There are still a few oil burning furnaces. Most of the houses I inspect are heated with natural gas. (I’m seeing more and more geothermal heating systems, but those are still relatively rare.) But natural gas was not always available Many older houses had furnaces and boilers that used fuel oil, which was delivered via tanker truck. The fuel oil was pumped into tanks that were either in the basement of the house or buried next to it. When the furnace or boiler got old and replaced, the tanks were often left behind. And forgotten. Over the years, the tanks slowly corrode, and unused fuel can seep into the ground.
Once free from the tank, petroleum will sink through unsaturated soil and enter the water table. There, much of the chemical will vaporize and eventually bubble up through the ground’s surface. In addition to the risks posed by other petroleum products, leaked fuel oil presents the risk of fire and explosion, especially if the fumes collect in buildings. Any petroleum-contaminated water that is ingested or used to bathe is potentially deadly. Tanks are capable of leaking chemicals for many years, since the corrosion process is typically slow.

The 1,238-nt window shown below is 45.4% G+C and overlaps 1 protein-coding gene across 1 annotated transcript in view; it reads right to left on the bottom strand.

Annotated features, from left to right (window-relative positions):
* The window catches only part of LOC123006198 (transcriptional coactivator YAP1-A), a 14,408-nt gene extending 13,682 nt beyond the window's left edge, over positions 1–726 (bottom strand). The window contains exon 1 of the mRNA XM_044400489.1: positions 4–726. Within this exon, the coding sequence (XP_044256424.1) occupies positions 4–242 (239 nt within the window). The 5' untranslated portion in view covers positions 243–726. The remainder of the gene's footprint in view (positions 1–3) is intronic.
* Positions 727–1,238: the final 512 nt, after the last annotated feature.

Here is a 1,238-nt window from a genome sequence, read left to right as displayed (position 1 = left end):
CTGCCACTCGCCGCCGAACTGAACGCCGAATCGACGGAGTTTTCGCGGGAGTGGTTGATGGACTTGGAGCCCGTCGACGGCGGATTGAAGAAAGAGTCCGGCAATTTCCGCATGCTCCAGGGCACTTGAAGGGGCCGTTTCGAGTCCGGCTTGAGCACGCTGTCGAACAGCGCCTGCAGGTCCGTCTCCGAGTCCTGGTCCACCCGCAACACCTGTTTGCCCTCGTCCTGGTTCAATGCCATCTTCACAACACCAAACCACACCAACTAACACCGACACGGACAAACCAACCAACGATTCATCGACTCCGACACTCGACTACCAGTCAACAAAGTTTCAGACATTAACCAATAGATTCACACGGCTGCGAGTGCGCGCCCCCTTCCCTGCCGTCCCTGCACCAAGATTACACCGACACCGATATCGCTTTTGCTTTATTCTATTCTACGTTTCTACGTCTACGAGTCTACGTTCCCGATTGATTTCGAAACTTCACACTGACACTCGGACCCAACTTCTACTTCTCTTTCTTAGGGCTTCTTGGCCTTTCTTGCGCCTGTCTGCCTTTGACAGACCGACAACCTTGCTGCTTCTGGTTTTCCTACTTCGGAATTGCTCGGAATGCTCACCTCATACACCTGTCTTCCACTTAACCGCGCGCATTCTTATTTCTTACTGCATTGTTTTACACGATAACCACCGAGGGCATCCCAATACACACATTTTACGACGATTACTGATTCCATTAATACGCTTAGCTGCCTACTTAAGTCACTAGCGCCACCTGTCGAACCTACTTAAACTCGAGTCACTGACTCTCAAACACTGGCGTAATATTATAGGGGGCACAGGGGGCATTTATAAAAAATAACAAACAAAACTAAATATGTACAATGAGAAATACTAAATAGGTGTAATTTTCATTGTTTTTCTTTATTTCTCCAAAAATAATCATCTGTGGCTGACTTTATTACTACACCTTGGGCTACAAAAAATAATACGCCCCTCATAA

Benzene, toluene, ethylbenzene and xylenes, collectively known as the BTEX compounds, are the most hazardous chemicals found in petroleum. Benzene-contaminated water has been proven to cause cancer. Have you ever smelled diesel fumes? Heating oil and diesel fuel are the same product.
So when I inspect an older home, I make a point of looking for signs indicating the presence of a buried oil tank. Two pipes coming from the ground outside the house are a strong indicator. Sometimes snow, bushes or soil make them hard to see. A pipe coming through the basement wall indicates that there was a buried tank, but not whether or not it’s still there.
There are a few companies around that can remove the tank and look for soil contamination. The one I usually recommend is Dean’s Tank Removal. They have been around for a very long time, and have a well-earned reputation for quality work at a good price. (No, I didn’t get paid for saying that. I just really like the company).